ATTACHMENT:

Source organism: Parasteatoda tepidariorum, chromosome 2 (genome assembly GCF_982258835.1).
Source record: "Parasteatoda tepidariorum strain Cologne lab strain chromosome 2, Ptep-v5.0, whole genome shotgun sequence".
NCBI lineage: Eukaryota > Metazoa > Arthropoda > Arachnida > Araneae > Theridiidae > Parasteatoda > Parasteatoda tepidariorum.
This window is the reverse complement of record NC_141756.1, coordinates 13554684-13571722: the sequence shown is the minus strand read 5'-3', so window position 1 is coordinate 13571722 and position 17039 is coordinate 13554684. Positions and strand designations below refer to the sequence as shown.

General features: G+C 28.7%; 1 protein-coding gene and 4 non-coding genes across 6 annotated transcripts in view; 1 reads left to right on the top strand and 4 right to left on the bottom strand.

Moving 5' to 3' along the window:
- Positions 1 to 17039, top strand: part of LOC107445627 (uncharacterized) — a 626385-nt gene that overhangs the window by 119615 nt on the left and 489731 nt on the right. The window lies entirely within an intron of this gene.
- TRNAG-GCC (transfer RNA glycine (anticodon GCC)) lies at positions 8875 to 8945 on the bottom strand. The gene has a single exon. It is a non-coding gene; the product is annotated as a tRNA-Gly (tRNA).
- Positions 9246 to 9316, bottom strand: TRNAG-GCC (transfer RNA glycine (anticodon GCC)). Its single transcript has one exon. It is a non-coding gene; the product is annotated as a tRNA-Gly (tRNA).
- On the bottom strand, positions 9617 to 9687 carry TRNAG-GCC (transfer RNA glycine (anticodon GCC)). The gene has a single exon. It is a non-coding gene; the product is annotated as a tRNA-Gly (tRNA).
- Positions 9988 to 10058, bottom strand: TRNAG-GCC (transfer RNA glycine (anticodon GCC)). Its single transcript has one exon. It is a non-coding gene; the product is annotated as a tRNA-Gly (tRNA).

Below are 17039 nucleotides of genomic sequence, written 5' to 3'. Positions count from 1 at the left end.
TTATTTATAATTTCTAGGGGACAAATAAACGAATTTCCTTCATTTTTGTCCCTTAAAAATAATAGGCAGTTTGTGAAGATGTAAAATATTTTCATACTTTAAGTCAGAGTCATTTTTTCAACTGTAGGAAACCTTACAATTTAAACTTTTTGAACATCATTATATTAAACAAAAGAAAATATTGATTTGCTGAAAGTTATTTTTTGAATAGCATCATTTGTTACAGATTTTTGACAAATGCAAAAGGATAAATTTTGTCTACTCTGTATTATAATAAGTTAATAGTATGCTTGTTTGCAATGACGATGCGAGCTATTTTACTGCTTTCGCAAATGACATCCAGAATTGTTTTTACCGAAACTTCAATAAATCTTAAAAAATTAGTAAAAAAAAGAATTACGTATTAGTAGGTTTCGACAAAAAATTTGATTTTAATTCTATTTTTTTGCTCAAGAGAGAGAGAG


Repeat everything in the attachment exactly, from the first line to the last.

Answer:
Source organism: Parasteatoda tepidariorum, chromosome 2 (genome assembly GCF_982258835.1).
Source record: "Parasteatoda tepidariorum strain Cologne lab strain chromosome 2, Ptep-v5.0, whole genome shotgun sequence".
NCBI lineage: Eukaryota > Metazoa > Arthropoda > Arachnida > Araneae > Theridiidae > Parasteatoda > Parasteatoda tepidariorum.
This window is the reverse complement of record NC_141756.1, coordinates 13554684-13571722: the sequence shown is the minus strand read 5'-3', so window position 1 is coordinate 13571722 and position 17039 is coordinate 13554684. Positions and strand designations below refer to the sequence as shown.

General features: G+C 28.7%; 1 protein-coding gene and 4 non-coding genes across 6 annotated transcripts in view; 1 reads left to right on the top strand and 4 right to left on the bottom strand.

Moving 5' to 3' along the window:
- Positions 1 to 17039, top strand: part of LOC107445627 (uncharacterized) — a 626385-nt gene that overhangs the window by 119615 nt on the left and 489731 nt on the right. The window lies entirely within an intron of this gene.
- TRNAG-GCC (transfer RNA glycine (anticodon GCC)) lies at positions 8875 to 8945 on the bottom strand. The gene has a single exon. It is a non-coding gene; the product is annotated as a tRNA-Gly (tRNA).
- Positions 9246 to 9316, bottom strand: TRNAG-GCC (transfer RNA glycine (anticodon GCC)). Its single transcript has one exon. It is a non-coding gene; the product is annotated as a tRNA-Gly (tRNA).
- On the bottom strand, positions 9617 to 9687 carry TRNAG-GCC (transfer RNA glycine (anticodon GCC)). The gene has a single exon. It is a non-coding gene; the product is annotated as a tRNA-Gly (tRNA).
- Positions 9988 to 10058, bottom strand: TRNAG-GCC (transfer RNA glycine (anticodon GCC)). Its single transcript has one exon. It is a non-coding gene; the product is annotated as a tRNA-Gly (tRNA).

Below are 17039 nucleotides of genomic sequence, written 5' to 3'. Positions count from 1 at the left end.
TTATTTATAATTTCTAGGGGACAAATAAACGAATTTCCTTCATTTTTGTCCCTTAAAAATAATAGGCAGTTTGTGAAGATGTAAAATATTTTCATACTTTAAGTCAGAGTCATTTTTTCAACTGTAGGAAACCTTACAATTTAAACTTTTTGAACATCATTATATTAAACAAAAGAAAATATTGATTTGCTGAAAGTTATTTTTTGAATAGCATCATTTGTTACAGATTTTTGACAAATGCAAAAGGATAAATTTTGTCTACTCTGTATTATAATAAGTTAATAGTATGCTTGTTTGCAATGACGATGCGAGCTATTTTACTGCTTTCGCAAATGACATCCAGAATTGTTTTTACCGAAACTTCAATAAATCTTAAAAAATTAGTAAAAAAAAGAATTACGTATTAGTAGGTTTCGACAAAAAATTTGATTTTAATTCTATTTTTTTGCTCAAGAGAGAGAGAG